Crime & Justice

Peru’s president appeals for trust amid corruption allegations

Lima, Jun 17 (EFE).- Peruvians can trust his leftist administration to deliver on its promises, President Pedro Castillo said Friday after spending four hours answering questions from prosecutors who have accused him of leading a “criminal organization” embedded in the institutions of the state.

“In spite of the obstacles, lies, and implications, I ask Peruvians for confidence that all of the objectives set out by the people’s government will become reality,” he said on Twitter.

Castillo, a schoolteacher with no previous political experience, stunned Peru last year by qualifying for a presidential runoff against Keiko Fujimori, daughter of disgraced former President Alberto Fujimori, and then going on to prevail in the second round of voting.

Proclaiming his “innocence and honor,” the president wrote that he had “nothing to do with irregular or corrupt acts.”

“In the interest of transparency, respect for the Peruvian people and love for my family, I will always present myself and put myself at the disposition of the justice system whenever necessary,” he said, expanding on the terse comments he made to reporters earlier as he returned to his office following the session with prosecutors.

The president’s lawyer, Benji Espinoza, said that his client responded to “all of the questions, all of the concerns.”

Castillo “emphatically denied” being part of any criminal organization, his counsel said.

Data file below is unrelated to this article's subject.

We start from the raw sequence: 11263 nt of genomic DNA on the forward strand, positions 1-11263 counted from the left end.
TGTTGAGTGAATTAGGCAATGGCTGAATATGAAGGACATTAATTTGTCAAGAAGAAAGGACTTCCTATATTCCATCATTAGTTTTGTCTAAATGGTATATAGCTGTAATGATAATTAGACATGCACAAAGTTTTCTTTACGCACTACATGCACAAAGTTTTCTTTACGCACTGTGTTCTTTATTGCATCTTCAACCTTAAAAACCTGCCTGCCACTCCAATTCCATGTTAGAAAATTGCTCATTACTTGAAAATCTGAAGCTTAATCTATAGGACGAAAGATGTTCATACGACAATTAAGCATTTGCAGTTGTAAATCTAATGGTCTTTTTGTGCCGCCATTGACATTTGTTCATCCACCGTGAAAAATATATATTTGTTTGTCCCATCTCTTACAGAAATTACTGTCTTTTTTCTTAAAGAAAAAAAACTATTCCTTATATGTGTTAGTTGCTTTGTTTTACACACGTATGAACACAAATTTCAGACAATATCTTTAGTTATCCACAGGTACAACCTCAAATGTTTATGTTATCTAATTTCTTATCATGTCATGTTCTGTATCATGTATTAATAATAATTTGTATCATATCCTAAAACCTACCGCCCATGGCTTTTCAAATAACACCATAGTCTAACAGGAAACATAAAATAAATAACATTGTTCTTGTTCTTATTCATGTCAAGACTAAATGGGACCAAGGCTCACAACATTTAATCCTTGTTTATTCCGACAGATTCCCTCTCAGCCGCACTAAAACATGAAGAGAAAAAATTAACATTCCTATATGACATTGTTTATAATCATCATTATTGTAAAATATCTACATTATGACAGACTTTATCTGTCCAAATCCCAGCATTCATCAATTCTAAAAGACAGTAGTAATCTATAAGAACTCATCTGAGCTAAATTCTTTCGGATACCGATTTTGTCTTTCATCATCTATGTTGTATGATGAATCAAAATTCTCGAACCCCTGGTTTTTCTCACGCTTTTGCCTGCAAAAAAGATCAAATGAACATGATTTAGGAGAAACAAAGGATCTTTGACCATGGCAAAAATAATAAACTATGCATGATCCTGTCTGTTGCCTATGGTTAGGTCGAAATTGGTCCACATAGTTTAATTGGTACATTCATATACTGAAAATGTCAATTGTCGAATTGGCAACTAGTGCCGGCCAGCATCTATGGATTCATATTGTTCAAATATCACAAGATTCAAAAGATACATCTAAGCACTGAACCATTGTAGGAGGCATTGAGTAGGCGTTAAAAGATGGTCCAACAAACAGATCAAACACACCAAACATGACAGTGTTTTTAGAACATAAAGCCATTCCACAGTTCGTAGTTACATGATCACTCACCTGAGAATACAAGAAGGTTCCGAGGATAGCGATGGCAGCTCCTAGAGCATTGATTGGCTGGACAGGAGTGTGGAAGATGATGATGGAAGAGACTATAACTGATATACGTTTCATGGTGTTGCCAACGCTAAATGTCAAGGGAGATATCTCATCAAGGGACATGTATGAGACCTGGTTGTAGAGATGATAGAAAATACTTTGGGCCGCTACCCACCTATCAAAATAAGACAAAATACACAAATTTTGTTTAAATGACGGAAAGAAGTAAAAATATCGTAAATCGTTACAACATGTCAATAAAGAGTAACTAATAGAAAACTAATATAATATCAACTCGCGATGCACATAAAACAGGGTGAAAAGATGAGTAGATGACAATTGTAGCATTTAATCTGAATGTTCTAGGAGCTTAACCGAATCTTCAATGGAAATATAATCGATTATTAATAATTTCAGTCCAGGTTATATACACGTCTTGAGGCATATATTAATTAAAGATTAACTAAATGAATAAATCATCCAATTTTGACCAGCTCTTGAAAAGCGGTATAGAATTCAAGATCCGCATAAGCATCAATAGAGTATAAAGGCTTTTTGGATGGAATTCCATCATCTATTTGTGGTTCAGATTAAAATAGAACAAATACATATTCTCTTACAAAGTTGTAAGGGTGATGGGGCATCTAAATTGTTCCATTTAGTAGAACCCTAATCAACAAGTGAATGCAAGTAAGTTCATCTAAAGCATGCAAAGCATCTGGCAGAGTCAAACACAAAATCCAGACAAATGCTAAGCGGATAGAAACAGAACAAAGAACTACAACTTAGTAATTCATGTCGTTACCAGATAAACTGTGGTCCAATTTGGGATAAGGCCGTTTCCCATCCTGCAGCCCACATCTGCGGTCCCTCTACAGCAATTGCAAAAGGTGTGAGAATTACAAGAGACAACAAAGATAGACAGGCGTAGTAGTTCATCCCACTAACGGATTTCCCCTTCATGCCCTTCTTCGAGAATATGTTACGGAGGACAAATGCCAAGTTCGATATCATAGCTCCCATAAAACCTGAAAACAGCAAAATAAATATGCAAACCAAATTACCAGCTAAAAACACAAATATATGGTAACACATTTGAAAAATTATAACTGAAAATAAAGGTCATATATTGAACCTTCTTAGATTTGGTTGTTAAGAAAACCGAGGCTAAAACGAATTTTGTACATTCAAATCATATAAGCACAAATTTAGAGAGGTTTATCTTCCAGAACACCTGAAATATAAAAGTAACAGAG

The Attorney General’s Office said in a statement that Castillo was questioned as part of the “preliminary investigation” of former Transport Minister Juan Silva Villegas – currently a fugitive – and six members of Congress on suspicion of irregularities in the award of a contract for a bridge in the Amazonian province of San Martin.

Prosecutors allege that Castillo promised government contracts to business-owners who donated to his election campaign and that once in office, he selected officials with a mission to make good on those commitments.

The president reported to the AG Office for questioning even after he challenged the subpoena on constitutional grounds.

Under Peru’s constitution, a sitting president may only be investigated on suspicion of treason or if he or she dissolves Congress or seeks to interfere with the electoral process.

At a hearing Wednesday before the court that authorizes criminal probes of public officials, prosecutor Samuel Rojas suggested that the investigation could be reconciled with the constitution because the charter also obliges the state – led by the president – to fight corruption. EFE


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